For the animals
Preventing the exploitation of animals is not the only reason for becoming vegan, but for many it remains the key factor in their decision to change. Whether you simply love cute, fluffy animals or believe that all sentient creatures have a right to life and freedom, avoiding animal products is one of the most obvious ways you can take a stand against animal cruelty. A more detailed overview on why being vegan demonstrates true compassion for animals can be found here.
For your health
More and more people are turning to a vegan diet for the health benefits: increased energy, younger looking skin and eternal youth are just some of the claims from enthusiastic plant eaters. Well, eternal youth might be a bit optimistic, but there are certainly many scientifically proven benefits to a vegan diet.
Well-planned plant-based diets are rich in protein, iron, calcium and other essential vitamins and minerals. The plant-based sources of these nutrients tend to be low in saturated fat, high in fibre and packed with antioxidants, helping mitigate some of the modern world's biggest health issues like obesity, heart disease, diabetes and cancer. Tasty food and better health - what's not to love? For more information on living a healthy, vegan life, check out our nutrition section.
For the environment
From recycling our household rubbish to cycling to work, we're all aware of ways to live a greener life. Yet did you know that one of the most effective ways to lower your carbon footprint is to avoid animal products? Oh, and this goes way beyond the problem of cow flatulence!
Why is meat and dairy so bad for the environment?
The production of meat and other animal products places a heavy burden on the environment - from crops and water required to feed the animals, to the transport and other processes involved from farm to fork. The vast amount of grain feed required for meat production is a significant contributor to deforestation, habitat loss and species extinction. On the other hand, considerably lower quantities of crops and water are required to sustain a vegan diet, making the switch to veganism one of the easiest, most enjoyable and most effective ways to reduce our impact on the environment.
For developing countries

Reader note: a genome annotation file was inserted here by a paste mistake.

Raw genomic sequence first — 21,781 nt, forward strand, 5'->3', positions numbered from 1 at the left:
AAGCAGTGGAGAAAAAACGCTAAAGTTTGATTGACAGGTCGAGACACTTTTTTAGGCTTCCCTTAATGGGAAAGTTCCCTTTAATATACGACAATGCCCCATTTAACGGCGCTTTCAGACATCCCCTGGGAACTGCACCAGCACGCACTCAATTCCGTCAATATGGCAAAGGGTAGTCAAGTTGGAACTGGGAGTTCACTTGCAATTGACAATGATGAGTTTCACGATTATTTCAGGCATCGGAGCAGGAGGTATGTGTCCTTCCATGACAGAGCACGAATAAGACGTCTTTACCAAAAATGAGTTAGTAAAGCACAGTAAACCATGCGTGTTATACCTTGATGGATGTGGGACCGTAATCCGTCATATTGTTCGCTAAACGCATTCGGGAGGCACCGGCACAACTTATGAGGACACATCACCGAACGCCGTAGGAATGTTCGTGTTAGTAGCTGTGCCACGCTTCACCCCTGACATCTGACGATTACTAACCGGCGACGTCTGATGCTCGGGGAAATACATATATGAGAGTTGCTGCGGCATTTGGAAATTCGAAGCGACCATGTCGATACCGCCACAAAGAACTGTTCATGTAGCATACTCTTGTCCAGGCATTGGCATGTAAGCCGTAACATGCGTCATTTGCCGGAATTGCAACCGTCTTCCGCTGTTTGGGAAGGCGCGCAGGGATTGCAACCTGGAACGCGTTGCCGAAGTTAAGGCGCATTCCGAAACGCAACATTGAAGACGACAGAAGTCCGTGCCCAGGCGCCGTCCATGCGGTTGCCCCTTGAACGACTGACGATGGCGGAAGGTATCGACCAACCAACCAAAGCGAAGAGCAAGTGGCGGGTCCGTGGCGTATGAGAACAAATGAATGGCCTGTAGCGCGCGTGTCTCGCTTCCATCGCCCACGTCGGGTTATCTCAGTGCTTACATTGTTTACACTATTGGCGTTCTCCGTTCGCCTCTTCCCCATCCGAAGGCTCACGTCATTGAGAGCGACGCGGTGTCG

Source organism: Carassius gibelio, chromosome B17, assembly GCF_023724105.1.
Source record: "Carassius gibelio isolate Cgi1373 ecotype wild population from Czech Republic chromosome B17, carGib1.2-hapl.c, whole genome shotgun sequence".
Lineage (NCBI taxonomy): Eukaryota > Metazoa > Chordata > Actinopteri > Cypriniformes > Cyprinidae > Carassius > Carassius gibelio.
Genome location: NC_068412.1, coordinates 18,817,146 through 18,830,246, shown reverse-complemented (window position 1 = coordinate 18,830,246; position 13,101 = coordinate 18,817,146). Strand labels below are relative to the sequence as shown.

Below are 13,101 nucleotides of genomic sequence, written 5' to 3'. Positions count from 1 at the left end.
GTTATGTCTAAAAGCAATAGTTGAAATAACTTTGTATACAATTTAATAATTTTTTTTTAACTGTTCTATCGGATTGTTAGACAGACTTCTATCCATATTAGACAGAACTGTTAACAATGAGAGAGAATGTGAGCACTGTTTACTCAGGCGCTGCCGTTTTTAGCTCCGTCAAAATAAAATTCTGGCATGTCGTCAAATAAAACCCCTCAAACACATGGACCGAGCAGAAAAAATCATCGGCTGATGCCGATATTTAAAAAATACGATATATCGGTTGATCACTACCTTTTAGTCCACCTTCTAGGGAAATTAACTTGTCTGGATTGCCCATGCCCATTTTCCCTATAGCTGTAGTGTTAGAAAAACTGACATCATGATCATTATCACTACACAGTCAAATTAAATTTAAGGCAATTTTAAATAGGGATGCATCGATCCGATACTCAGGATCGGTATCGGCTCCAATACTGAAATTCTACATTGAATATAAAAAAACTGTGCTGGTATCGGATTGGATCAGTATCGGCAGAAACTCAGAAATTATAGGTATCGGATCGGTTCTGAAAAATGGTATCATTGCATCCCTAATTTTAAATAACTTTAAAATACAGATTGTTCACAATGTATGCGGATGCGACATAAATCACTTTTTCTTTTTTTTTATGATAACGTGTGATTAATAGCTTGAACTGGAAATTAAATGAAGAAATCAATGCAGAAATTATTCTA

Few would argue that action is required on our part when it comes to helping people in developing countries. For the same reasons a vegan diet is good for the environment, plant-based living is a more sustainable way of feeding the human family. A plant-based diet requires only one third of the land needed to support a meat and dairy diet. With rising global food and water insecurity due to the ever-increasing world population, there's never been a better time to adopt a more sustainable way of living - and avoiding animal products is one of the simplest ways to start.
Why vegetarian isn't enough
The suffering caused by the dairy and egg industry is possibly less well publicised than the plight of factory farmed animals. The production of dairy products necessitates the death of countless male calves that are of no use to the dairy farmer, as well as the premature death of cows slaughtered when their milk production decreases. Similarly, in the egg industry, even 'ethical' or 'free range' eggs involve the killing of the 'unnecessary' male chicks when just a day old.
It's tempting to want to believe that the meat we eat is ethical, that our 'food animals' have lived full, happy lives and that they have experienced no pain or fear at the slaughterhouse. Yet the sad truth is that all living creatures (even those labelled 'free range' or 'organic') fear death, just as we do. No matter how they are treated when alive, they all experience the same fear when it comes to slaughter.
The good news
The good news is there IS something we can do about it. Every time we shop or order food in a restaurant - every time we eat - we can choose to help these animals. Every time we make the switch from an animal product to a vegan one we are standing up for farmed animals everywhere. Going vegan is easier than ever before with veganism becoming increasingly mainstream as more and more people from all walks of life discover the benefits of living this way.
It's time to ask ourselves: if it is now possible to live a life that involves delicious food and drink, delivers better health, leaves a smaller carbon footprint and avoids killing other creatures - then why don't we?